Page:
NEW YORK -- Anthony Peluso had a good day on Sunday. And Monday was shaping up to be a dandy, too.
"This is my first time in New York so this is a pretty overwhelming experience," said the Winnipeg Jets winger. "I'm going to go sit in a coffee shop around 5 o'clock and do a little people watching. I want to see how hectic it gets at rush hour."
Yes, sometimes it's easy to fixate on the minutiae that comes with following a National Hockey League team -- things like penalty-kill and power-play woes, shrinking save percentages and all the angst over finding the right line combinations -- and lose sense of the big picture.
And then a session like Monday's optional Jets practice at Madison Square Garden comes along to remind you what really matters to so many of the players who, by circumstances, are forced to live in the moment.
There was Peluso, scooped up off waivers by the Jets last month, having an absolute blast on the ice with seven other skaters along with goaltenders Eddie Pasquale and Al Montoya and assistant coaches Charlie Huddy, Perry Pearn and Pascal Vincent.
Ditto for James Wright, another waiver-wire castoff who has found new life with the Jets, who was sporting a perma-grin on Monday.
Now, for some -- vets like Andrew Ladd, who played in his 500th game last week or Ron Hainsey, who has 562 and counting under his belt -- a trip to the Big Apple might not be a big deal any more. And an optional practice after back-to-back games and a stretch of three games in four days? Easy to blow that off with no regrets.
But for a pair of guys who scratched and clawed to get to the bigs, and will have to scratch and claw to stay here, spending a few hours at "The World's Most Famous Arena" before an afternoon off in the City That Never Sleeps... well, hell, that's heaven.
"This is pretty cool," said Wright who, for the record, has played here before as a member of the Tampa Bay Lightning. "I mean, just the mystique around it, the MSG name... it's pretty cool."
Take a peek at the Jets' scoring stats and you'll have to drag your finger down the list a long way before you come to the names Wright and Peluso. Neither has scored a goal. Wright has one assist. And Peluso's six minutes and 48 seconds of ice time through two games would scream out "spare part" to anyone just studying the black and white of the statistics.
And yet both men are gaining the trust of Claude Noel and his coaching staff. Wright, in fact, saw some time on the team's third line Sunday in New Jersey, plays on the penalty kill and has proven to be trustworthy defensively. Peluso, for his part, had his reputation as one of the toughest hombres in the American Hockey League tested early against the Devils by Krys Barch.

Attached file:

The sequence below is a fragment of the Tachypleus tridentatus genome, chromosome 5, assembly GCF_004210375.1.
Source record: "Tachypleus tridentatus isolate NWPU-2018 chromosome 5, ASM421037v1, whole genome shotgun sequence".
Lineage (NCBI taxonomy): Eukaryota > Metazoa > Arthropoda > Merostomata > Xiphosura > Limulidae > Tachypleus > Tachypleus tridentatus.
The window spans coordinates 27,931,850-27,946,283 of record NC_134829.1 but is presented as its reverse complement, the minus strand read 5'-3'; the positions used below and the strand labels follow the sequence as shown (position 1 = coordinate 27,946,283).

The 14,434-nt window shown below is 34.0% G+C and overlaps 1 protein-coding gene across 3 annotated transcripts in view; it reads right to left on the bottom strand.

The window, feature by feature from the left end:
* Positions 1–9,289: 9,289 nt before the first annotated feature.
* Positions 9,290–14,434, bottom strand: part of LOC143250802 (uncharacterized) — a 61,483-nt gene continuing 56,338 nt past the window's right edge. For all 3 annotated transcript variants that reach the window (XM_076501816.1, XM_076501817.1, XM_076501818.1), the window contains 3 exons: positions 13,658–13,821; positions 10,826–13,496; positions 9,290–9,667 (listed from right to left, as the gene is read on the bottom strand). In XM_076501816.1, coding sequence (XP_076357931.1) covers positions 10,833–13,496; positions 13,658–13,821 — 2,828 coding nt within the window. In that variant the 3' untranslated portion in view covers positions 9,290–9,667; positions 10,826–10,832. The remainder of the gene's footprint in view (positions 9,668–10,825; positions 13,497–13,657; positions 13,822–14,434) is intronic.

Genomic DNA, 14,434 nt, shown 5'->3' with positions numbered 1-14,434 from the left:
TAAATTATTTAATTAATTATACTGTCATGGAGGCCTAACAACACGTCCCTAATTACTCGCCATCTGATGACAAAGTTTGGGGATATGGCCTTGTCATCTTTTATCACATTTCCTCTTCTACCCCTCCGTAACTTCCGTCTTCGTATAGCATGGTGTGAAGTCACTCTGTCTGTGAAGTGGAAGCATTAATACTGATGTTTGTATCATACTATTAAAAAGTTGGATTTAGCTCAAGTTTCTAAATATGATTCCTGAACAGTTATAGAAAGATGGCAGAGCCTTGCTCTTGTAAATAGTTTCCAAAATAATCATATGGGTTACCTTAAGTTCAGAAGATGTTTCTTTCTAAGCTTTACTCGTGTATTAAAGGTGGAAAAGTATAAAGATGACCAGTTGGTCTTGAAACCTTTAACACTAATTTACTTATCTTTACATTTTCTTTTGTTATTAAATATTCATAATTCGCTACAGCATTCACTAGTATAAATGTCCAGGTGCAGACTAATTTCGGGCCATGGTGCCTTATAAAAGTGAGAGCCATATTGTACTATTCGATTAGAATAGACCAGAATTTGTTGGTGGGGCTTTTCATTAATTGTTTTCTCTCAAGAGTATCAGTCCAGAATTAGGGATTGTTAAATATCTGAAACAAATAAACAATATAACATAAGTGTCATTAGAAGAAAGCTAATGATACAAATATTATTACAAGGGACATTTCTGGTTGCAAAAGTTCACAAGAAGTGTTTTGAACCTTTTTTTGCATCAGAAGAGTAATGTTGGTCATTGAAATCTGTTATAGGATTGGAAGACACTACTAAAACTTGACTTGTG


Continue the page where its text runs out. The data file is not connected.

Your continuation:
"First shift I got asked to go," Peluso explained. "He just said, 'Hey, you wanna go?' And I said, 'Sure... might as well.' So, I mean, I'm not going to ever say no. I'm always a gamer.
"It happens in games. I just wanted to spark the boys. I'm pretty sure everybody has been waiting for it and so it was nice to get the first one under my belt. You do it to get the energy in the game. I know it was the third game in four nights for the guys and I just wanted to pump them up."
The Jets are getting some solid work from their waiver-wire boys -- Grant Clitsome, scooped up last year after being cast adrift by Columbus and Antti Miettinen, grabbed in December of 2011, have had their moments. Miettinen's 2013 debut might have lasted just 17 seconds Sunday before he took a shot in a very uncomfortable spot, but he was decent at the end of the 2011-12 season.
Maybe it's that experience -- getting kicked to the curb by one squad before being reborn with another -- that changes a player and gives him a new take on things. What's the old line about enjoying the little things, because one day you'll look back and realize they were big things?
"Getting traded or put on waivers... that's always tough," said Wright. "And when you play your old team again you always want to show your stuff. But you've just got to think that team that gets you really wanted you. That's how I look at it. All you are asking for is a chance."